Medical experts urge marijuana researchBy Joel Kirkland
WASHINGTON -- Cutting through some of the scientific and political smoke, a panel of medical experts recommended Friday that scientists test evidence that using marijuana can reduce suffering in AIDS cases and other illnesses.
In the report issued by the National Institutes of Health, a nine-member group of private physicians and nurses said that although there is preliminary evidence that smoking marijuana has substantial therapeutic effects, more and better scientific studies are needed.
"It was difficult to compare marijuana with products that had received regulatory approval under more rigorous experimental conditions," the experts concluded.
In response, NIH director Dr. Harold Varmus said the institute is open to competitive funding applications for scientific studies of marijuana. The NIH has rarely funded comprehensive studies of the therapeutic uses of marijuana.
In recent months the issue of medicinal marijuana has ignited political sparks.
Former Massachusetts Gov. William Weld is entangled in a fight with Sen. Jesse Helms (R-N.C.) over Weld's nomination as ambassador to Mexico. Helms' major criticism is Weld's support of legalizing marijuana for medical purposes, which Helms said makes Weld unqualified to pursue anti-drug efforts with Mexico.
The Clinton administration became embroiled in the issue of legalized marijuana when a federal judge in April barred the administration from taking action to punish doctors in California who recommend marijuana to patients. Voters in California and Arizona legalized medical marijuana use in November.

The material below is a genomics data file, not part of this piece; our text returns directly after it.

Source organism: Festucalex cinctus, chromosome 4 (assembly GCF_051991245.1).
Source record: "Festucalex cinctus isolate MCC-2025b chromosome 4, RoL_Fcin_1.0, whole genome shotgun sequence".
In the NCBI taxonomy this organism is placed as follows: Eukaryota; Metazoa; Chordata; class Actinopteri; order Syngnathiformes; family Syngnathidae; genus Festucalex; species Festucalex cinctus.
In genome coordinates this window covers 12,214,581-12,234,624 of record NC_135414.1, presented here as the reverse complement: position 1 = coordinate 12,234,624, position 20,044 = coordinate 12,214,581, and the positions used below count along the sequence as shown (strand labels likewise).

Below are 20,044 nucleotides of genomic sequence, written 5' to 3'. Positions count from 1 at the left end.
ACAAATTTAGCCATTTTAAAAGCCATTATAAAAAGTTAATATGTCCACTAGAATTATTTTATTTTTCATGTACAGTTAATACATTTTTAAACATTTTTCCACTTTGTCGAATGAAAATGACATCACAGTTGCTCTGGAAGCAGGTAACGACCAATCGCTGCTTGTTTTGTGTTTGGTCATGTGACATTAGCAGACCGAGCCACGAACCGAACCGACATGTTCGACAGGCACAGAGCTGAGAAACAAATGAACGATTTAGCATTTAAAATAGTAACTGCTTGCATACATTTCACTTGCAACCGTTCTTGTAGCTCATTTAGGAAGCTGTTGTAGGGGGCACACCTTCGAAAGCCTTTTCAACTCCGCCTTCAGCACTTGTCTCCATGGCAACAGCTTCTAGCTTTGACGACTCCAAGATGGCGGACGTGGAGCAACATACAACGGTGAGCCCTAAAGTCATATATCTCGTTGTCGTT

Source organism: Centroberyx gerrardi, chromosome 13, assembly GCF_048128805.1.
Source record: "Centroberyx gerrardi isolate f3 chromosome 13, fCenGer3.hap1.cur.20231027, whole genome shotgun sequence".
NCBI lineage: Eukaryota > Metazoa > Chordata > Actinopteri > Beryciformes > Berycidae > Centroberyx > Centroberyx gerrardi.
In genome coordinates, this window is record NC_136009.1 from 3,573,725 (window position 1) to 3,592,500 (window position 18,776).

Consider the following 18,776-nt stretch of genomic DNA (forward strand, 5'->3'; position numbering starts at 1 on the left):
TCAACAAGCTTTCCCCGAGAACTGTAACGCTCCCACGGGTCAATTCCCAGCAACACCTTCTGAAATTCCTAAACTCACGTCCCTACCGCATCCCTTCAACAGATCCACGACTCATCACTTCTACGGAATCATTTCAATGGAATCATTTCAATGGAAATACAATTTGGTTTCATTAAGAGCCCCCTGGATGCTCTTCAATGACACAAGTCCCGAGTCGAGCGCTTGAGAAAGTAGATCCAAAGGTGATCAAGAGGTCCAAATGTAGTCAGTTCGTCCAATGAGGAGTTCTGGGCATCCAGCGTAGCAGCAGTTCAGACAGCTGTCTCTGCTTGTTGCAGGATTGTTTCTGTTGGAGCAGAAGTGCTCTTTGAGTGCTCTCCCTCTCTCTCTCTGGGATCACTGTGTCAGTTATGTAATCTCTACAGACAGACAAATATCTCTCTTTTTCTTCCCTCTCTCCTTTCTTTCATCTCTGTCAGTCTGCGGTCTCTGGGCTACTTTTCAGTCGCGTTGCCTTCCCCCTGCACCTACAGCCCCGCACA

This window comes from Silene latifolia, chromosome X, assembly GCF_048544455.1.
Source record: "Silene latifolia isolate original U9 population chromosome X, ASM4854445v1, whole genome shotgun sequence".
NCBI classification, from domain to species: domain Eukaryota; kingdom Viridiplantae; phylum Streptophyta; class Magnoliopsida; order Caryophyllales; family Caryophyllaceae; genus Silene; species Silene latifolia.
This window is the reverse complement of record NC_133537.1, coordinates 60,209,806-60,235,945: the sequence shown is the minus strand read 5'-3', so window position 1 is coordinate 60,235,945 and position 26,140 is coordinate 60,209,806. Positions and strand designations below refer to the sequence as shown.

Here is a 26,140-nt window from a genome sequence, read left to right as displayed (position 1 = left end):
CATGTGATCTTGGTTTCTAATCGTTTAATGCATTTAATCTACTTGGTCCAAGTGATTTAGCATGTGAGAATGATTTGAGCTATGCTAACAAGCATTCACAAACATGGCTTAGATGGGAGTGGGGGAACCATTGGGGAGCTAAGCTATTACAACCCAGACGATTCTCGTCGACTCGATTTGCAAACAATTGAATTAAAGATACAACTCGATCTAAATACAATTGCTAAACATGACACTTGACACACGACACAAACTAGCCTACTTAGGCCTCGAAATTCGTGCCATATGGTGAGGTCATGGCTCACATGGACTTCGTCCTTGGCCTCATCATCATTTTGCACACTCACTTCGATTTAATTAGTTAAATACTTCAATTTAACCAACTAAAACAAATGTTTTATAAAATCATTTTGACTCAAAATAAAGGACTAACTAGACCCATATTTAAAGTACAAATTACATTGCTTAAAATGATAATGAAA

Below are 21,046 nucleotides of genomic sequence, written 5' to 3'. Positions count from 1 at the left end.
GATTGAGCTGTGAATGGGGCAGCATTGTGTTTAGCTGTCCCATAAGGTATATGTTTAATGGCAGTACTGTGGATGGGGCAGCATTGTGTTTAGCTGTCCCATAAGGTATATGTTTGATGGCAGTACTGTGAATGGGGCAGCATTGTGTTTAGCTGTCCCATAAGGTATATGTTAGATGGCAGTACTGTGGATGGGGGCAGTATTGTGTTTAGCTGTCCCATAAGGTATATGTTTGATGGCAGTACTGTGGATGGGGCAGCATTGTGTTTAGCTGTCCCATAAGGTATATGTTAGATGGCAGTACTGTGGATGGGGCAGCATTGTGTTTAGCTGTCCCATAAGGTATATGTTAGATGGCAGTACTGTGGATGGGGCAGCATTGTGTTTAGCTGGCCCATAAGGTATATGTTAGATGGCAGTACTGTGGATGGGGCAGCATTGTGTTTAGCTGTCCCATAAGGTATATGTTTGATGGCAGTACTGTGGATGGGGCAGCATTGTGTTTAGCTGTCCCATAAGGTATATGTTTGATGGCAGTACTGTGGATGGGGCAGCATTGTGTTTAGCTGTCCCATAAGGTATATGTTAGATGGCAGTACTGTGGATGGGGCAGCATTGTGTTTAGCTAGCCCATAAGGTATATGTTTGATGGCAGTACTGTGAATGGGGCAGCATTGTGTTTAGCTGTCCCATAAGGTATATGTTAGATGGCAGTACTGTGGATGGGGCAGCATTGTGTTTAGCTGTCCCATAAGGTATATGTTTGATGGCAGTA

Smoked marijuana is known as an effective appetite stimulant for people with AIDS and cancer patients with nausea. Also, marijuana has relieved symptoms for patients with glaucoma, neurological and severe pain disorders, spinal cord injuries and multiple sclerosis.
"We tried to look at it as any other drug -- what do we know about the risks, side-effects, benefits, and what we don't know; to answer questions about marijuana," said committee chairman Dr. William Beaver of Georgetown University School of Medicine.
In the report, Beaver said marijuana is "promising enough" to recommend new controlled studies.
Aside from legalization issues, major arguments against prescribing long-term use of smoked marijuana is its potential damage to human lungs and the immune system.
The panel said researchers need to develop an inhalant system that could deliver purer forms of marijuana's active therapeutic ingredient tetrahydrocannabinol (THC) without the harmful combustion compounds found in smoke. An inhalant also would improve the reliability of controlled marijuana experiments.
Though THC is legal in a capsule form known as Dronabinol, doctors say the benefit of inhaling the cannabis leaf's THC chemicals is that it acts almost immediately after being absorbed in the lungs.
Panelist Dr. Paul Palmberg, an ophthalmologist at the University of Miami School of Medicine, said one of his glaucoma patients is among only eight U.S. patients supplied marijuana by the government.
Since studies by the NIH, along with the Food and Drug Administration, are instrumental in approving new drugs for the U.S. market, the study eventually could lead to a policy shift.
Currently, the administration opposes medical marijuana use. "We have not been in favor of any form of medicinal use. We think that sends the wrong message," said White House spokesman Mike McCurry. "But at the same time, we have acknowledged that it should be explored as a question of science."
Some critics fear the study is the beginning of a movement to legalize marijuana.
Chuck Thomas of the Marijuana Policy Project, a group favoring medical use of the drug, said the government is moving too slowly. "If we wait for enough research to satisfy rigid FDA requirements ..., thousands of patients will be arrested and sent to prison in the meantime," he said.
Saturday, Aug. 9, 1997, Sec. 1, Pg. 3.